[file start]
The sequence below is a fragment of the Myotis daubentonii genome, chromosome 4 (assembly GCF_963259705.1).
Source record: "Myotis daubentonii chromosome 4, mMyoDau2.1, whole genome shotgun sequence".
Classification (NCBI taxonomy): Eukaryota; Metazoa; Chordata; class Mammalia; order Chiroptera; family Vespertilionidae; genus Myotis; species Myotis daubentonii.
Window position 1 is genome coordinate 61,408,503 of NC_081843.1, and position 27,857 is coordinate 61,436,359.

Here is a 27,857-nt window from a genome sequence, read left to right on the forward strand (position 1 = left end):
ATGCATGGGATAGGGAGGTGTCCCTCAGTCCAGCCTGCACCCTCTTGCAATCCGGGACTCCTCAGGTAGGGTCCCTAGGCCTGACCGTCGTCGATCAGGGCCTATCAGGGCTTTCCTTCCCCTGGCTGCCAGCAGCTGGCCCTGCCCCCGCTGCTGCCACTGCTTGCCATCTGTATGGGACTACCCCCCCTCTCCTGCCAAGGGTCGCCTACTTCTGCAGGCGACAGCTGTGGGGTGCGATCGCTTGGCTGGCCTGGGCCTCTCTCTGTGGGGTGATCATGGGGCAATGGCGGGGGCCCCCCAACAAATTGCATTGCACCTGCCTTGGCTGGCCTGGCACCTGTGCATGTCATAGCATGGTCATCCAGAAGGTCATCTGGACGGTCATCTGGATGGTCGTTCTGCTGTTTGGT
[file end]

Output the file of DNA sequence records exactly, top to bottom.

The sequence below is a fragment of the Myotis daubentonii genome, chromosome 4 (assembly GCF_963259705.1).
Source record: "Myotis daubentonii chromosome 4, mMyoDau2.1, whole genome shotgun sequence".
Classification (NCBI taxonomy): Eukaryota; Metazoa; Chordata; class Mammalia; order Chiroptera; family Vespertilionidae; genus Myotis; species Myotis daubentonii.
Window position 1 is genome coordinate 61,408,503 of NC_081843.1, and position 27,857 is coordinate 61,436,359.

Here is a 27,857-nt window from a genome sequence, read left to right on the forward strand (position 1 = left end):
ATGCATGGGATAGGGAGGTGTCCCTCAGTCCAGCCTGCACCCTCTTGCAATCCGGGACTCCTCAGGTAGGGTCCCTAGGCCTGACCGTCGTCGATCAGGGCCTATCAGGGCTTTCCTTCCCCTGGCTGCCAGCAGCTGGCCCTGCCCCCGCTGCTGCCACTGCTTGCCATCTGTATGGGACTACCCCCCCTCTCCTGCCAAGGGTCGCCTACTTCTGCAGGCGACAGCTGTGGGGTGCGATCGCTTGGCTGGCCTGGGCCTCTCTCTGTGGGGTGATCATGGGGCAATGGCGGGGGCCCCCCAACAAATTGCATTGCACCTGCCTTGGCTGGCCTGGCACCTGTGCATGTCATAGCATGGTCATCCAGAAGGTCATCTGGACGGTCATCTGGATGGTCGTTCTGCTGTTTGGT